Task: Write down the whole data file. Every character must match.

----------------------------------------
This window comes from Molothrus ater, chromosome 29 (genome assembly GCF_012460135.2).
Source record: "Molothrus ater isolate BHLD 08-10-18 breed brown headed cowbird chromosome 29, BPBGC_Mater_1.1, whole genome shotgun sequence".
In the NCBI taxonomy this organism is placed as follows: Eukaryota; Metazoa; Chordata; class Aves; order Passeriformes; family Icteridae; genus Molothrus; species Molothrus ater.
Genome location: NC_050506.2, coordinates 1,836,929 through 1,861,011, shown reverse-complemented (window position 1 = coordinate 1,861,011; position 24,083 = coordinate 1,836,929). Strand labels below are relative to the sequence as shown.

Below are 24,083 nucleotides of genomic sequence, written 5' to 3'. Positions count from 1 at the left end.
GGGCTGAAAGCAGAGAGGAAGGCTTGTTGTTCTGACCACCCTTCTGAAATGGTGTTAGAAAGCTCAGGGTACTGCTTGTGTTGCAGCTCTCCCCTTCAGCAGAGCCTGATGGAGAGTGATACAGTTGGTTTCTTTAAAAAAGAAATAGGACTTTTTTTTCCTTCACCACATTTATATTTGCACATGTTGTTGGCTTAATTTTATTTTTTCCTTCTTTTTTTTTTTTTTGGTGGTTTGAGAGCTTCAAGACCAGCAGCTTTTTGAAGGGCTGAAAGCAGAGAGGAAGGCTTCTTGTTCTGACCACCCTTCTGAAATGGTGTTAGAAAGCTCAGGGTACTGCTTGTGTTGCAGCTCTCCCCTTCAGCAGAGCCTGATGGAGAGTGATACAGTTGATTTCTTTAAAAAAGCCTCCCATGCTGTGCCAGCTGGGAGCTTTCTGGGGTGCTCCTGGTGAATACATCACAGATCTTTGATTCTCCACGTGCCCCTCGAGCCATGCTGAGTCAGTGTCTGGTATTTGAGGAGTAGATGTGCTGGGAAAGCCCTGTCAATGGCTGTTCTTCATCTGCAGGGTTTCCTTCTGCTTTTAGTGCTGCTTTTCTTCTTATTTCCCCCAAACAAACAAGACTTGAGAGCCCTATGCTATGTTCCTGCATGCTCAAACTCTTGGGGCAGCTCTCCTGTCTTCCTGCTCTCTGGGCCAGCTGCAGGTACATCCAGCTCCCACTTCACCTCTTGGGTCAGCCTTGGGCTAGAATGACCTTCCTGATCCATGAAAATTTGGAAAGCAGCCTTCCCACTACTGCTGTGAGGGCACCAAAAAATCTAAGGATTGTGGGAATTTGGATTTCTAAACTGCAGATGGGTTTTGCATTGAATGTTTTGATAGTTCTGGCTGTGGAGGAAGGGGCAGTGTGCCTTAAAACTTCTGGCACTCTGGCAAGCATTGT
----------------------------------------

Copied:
This window comes from Molothrus ater, chromosome 29 (genome assembly GCF_012460135.2).
Source record: "Molothrus ater isolate BHLD 08-10-18 breed brown headed cowbird chromosome 29, BPBGC_Mater_1.1, whole genome shotgun sequence".
In the NCBI taxonomy this organism is placed as follows: Eukaryota; Metazoa; Chordata; class Aves; order Passeriformes; family Icteridae; genus Molothrus; species Molothrus ater.
Genome location: NC_050506.2, coordinates 1,836,929 through 1,861,011, shown reverse-complemented (window position 1 = coordinate 1,861,011; position 24,083 = coordinate 1,836,929). Strand labels below are relative to the sequence as shown.

Below are 24,083 nucleotides of genomic sequence, written 5' to 3'. Positions count from 1 at the left end.
GGGCTGAAAGCAGAGAGGAAGGCTTGTTGTTCTGACCACCCTTCTGAAATGGTGTTAGAAAGCTCAGGGTACTGCTTGTGTTGCAGCTCTCCCCTTCAGCAGAGCCTGATGGAGAGTGATACAGTTGGTTTCTTTAAAAAAGAAATAGGACTTTTTTTTCCTTCACCACATTTATATTTGCACATGTTGTTGGCTTAATTTTATTTTTTCCTTCTTTTTTTTTTTTTTGGTGGTTTGAGAGCTTCAAGACCAGCAGCTTTTTGAAGGGCTGAAAGCAGAGAGGAAGGCTTCTTGTTCTGACCACCCTTCTGAAATGGTGTTAGAAAGCTCAGGGTACTGCTTGTGTTGCAGCTCTCCCCTTCAGCAGAGCCTGATGGAGAGTGATACAGTTGATTTCTTTAAAAAAGCCTCCCATGCTGTGCCAGCTGGGAGCTTTCTGGGGTGCTCCTGGTGAATACATCACAGATCTTTGATTCTCCACGTGCCCCTCGAGCCATGCTGAGTCAGTGTCTGGTATTTGAGGAGTAGATGTGCTGGGAAAGCCCTGTCAATGGCTGTTCTTCATCTGCAGGGTTTCCTTCTGCTTTTAGTGCTGCTTTTCTTCTTATTTCCCCCAAACAAACAAGACTTGAGAGCCCTATGCTATGTTCCTGCATGCTCAAACTCTTGGGGCAGCTCTCCTGTCTTCCTGCTCTCTGGGCCAGCTGCAGGTACATCCAGCTCCCACTTCACCTCTTGGGTCAGCCTTGGGCTAGAATGACCTTCCTGATCCATGAAAATTTGGAAAGCAGCCTTCCCACTACTGCTGTGAGGGCACCAAAAAATCTAAGGATTGTGGGAATTTGGATTTCTAAACTGCAGATGGGTTTTGCATTGAATGTTTTGATAGTTCTGGCTGTGGAGGAAGGGGCAGTGTGCCTTAAAACTTCTGGCACTCTGGCAAGCATTGT